April 1865 was one of the most momentous months in American history. Richmond fell to Union troops, Jefferson Davis was on the run, the government of the Confederacy collapsed, Lincoln was assassinated, and a 12 day manhunt was launched for his killer, John Wilkes Booth. Manhunt: The 12-Day Chase for Lincoln’s Killer, by James L. Swanson, is a story that dives into the mind of the famous murderer of President Lincoln, John Wilkes Booth. It keeps the reader intrigued from the beginning to end the story and takes you on a journey with the assassin and many different characters. This novel was positively Shakespearean. Not in the sense of poetry, but in the sheer drama of it. The plotting, the conspiracy, the murder. Swanson does a terrific job of putting together a stunningly complete and compelling narrative of Booth's time on the lam while armies hunted for him, all from interviews with the subjects, court transcripts, newspaper accounts, and other books written by those involved at the time. He reveals the roots of Booth's motivation, and his ego, along with that of his co-conspirators and those who hunted them all. One of the subtler revelations of this book is the intimacy of Washington in Lincoln's time. In Swanson's description, it was like a small town where everyone knew everyone and could approach anyone. Only some of the residents happened to be the President, the Secretary of State, the Vice President, the Secretary of War. People would call to Lincoln from the White House lawn, and he would open a window and give a quick speech. All that stands in contrast to the barricades on Pennsylvania Avenue today. Of course, it was what happened to Lincoln that spoiled that small town intimacy, and all the trust that went with it. Journal 2:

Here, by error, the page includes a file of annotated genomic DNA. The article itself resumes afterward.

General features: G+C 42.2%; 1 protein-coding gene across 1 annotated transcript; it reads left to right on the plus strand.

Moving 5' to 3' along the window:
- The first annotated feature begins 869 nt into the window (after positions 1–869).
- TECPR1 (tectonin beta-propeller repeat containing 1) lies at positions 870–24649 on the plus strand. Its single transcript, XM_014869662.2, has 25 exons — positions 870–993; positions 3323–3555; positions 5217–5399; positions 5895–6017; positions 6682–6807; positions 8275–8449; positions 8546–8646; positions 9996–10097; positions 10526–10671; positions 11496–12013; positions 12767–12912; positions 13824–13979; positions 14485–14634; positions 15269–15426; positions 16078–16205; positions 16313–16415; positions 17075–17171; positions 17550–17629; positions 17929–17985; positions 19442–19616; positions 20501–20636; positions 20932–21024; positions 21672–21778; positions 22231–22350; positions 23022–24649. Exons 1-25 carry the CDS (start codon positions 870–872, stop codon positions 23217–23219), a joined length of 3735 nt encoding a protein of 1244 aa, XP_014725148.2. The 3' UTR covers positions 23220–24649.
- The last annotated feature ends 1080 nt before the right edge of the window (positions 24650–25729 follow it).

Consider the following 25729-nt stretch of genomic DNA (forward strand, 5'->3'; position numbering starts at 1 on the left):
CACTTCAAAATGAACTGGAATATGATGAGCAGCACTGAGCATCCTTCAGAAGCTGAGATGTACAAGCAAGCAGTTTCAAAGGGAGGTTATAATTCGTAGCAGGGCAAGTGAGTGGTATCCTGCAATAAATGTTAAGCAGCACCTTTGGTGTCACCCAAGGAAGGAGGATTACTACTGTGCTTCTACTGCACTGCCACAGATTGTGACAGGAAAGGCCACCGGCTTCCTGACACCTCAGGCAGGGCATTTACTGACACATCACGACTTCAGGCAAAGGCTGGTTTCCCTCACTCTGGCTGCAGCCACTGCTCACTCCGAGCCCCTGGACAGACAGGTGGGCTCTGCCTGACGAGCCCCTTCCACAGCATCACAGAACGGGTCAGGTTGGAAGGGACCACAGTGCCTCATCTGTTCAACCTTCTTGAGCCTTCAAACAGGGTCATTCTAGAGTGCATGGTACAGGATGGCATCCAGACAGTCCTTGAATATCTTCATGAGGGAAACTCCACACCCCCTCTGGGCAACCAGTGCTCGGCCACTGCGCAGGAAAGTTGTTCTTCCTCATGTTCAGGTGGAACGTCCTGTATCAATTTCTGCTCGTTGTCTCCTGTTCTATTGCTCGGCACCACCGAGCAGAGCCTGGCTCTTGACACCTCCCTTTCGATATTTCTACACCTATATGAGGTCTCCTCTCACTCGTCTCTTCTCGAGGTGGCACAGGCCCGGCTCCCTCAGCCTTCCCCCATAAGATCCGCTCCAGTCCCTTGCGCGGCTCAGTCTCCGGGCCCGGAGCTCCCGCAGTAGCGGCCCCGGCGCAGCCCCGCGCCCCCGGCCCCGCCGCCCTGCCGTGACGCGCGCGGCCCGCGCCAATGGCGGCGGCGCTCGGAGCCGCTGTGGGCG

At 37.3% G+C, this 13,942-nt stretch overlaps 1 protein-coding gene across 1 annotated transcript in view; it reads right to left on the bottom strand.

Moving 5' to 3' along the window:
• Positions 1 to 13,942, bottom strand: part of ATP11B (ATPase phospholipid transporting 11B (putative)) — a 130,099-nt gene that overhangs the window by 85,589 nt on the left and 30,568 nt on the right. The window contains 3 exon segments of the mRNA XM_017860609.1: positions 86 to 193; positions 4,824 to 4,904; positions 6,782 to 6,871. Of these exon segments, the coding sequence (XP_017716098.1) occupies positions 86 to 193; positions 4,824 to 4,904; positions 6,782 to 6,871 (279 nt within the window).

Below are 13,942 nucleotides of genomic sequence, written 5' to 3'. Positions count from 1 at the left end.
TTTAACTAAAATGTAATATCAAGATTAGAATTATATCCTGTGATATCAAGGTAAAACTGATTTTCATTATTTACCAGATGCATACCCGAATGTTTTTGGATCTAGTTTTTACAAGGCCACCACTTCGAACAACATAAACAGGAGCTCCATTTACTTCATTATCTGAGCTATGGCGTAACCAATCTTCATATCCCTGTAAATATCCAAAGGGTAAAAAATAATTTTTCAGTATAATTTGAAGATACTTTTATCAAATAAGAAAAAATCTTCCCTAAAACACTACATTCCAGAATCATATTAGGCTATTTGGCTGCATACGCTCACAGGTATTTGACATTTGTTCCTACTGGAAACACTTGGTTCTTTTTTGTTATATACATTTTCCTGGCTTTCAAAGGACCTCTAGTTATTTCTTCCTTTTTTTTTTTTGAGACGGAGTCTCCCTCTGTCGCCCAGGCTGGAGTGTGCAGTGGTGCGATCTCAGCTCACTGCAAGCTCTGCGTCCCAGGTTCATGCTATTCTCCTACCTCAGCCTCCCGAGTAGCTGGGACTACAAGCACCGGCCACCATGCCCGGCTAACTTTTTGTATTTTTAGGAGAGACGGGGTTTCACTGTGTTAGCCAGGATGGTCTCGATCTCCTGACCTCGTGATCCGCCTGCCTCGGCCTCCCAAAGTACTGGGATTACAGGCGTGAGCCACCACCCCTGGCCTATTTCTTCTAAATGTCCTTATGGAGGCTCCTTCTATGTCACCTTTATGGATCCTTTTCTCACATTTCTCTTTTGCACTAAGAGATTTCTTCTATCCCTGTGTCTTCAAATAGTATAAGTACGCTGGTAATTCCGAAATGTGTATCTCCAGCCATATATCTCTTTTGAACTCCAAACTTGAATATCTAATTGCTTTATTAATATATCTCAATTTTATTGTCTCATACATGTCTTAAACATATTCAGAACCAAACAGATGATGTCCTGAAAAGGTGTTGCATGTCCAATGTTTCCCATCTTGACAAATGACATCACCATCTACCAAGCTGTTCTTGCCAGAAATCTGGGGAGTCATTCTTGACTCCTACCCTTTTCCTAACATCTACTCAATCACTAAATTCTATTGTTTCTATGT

This book was very fascinating to me and very fast passed and it carefully explains how John W. Booth planned out each step of the murder and how his friends and collogues helped him plan and try to execute the...
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